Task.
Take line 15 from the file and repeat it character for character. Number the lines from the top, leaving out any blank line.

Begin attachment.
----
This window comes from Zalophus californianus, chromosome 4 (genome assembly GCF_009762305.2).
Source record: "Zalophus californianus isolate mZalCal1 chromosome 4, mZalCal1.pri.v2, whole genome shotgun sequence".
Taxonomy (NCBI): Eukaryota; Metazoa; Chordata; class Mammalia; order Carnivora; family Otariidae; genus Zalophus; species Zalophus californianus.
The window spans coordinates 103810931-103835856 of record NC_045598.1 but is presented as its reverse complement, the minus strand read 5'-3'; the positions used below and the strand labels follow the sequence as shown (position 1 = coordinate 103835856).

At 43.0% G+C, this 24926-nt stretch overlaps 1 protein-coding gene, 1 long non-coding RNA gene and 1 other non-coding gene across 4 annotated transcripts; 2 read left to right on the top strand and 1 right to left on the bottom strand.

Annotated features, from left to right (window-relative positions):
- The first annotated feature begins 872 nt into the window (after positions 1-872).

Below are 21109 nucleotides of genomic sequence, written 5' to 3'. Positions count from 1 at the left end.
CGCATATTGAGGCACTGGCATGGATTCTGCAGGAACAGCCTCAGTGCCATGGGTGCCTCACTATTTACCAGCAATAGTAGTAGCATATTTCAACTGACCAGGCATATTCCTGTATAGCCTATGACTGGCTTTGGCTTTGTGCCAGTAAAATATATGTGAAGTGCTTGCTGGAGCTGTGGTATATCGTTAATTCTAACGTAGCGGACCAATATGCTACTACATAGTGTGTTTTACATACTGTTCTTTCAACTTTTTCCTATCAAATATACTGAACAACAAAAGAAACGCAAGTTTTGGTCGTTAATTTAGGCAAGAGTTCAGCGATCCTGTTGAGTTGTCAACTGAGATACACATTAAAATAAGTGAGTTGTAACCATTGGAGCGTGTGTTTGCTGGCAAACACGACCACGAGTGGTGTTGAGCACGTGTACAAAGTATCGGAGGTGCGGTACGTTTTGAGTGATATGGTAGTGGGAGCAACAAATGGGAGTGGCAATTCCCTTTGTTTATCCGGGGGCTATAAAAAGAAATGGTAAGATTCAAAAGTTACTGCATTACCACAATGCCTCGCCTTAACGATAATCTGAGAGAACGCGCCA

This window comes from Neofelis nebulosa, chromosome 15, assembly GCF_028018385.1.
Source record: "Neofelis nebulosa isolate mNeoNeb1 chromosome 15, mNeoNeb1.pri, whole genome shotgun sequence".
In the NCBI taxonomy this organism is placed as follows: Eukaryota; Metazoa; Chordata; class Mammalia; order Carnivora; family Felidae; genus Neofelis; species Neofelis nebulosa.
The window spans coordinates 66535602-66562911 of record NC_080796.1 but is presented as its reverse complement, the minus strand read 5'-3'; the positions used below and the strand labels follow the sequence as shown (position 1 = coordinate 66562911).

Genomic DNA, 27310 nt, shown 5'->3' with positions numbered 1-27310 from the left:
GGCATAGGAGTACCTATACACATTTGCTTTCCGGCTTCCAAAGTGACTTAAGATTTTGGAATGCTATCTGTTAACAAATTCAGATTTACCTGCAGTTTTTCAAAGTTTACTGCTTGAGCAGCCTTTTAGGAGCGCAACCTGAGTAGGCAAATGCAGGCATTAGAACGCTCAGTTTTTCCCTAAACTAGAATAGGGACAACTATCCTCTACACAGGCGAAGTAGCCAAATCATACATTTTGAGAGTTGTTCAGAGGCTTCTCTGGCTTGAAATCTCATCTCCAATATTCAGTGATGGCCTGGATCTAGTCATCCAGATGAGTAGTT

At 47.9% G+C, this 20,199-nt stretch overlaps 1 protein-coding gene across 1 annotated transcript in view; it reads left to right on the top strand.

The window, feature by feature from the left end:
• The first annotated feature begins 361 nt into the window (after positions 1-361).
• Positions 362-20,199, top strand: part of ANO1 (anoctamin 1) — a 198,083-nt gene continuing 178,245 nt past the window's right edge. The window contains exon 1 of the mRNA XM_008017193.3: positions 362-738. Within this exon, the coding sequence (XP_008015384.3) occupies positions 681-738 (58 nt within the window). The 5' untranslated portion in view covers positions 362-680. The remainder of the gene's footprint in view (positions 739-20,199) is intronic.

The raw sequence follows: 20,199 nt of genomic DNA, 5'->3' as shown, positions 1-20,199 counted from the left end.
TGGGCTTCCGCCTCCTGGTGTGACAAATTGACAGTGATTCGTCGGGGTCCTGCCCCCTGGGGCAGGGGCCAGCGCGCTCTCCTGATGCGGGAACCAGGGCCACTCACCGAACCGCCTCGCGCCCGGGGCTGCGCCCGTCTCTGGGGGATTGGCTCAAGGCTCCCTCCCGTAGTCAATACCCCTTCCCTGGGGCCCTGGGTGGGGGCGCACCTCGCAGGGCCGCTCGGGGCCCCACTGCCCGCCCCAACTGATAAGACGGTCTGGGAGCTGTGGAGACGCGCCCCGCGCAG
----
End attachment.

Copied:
GGCATAGGAGTACCTATACACATTTGCTTTCCGGCTTCCAAAGTGACTTAAGATTTTGGAATGCTATCTGTTAACAAATTCAGATTTACCTGCAGTTTTTCAAAGTTTACTGCTTGAGCAGCCTTTTAGGAGCGCAACCTGAGTAGGCAAATGCAGGCATTAGAACGCTCAGTTTTTCCCTAAACTAGAATAGGGACAACTATCCTCTACACAGGCGAAGTAGCCAAATCATACATTTTGAGAGTTGTTCAGAGGCTTCTCTGGCTTGAAATCTCATCTCCAATATTCAGTGATGGCCTGGATCTAGTCATCCAGATGAGTAGTT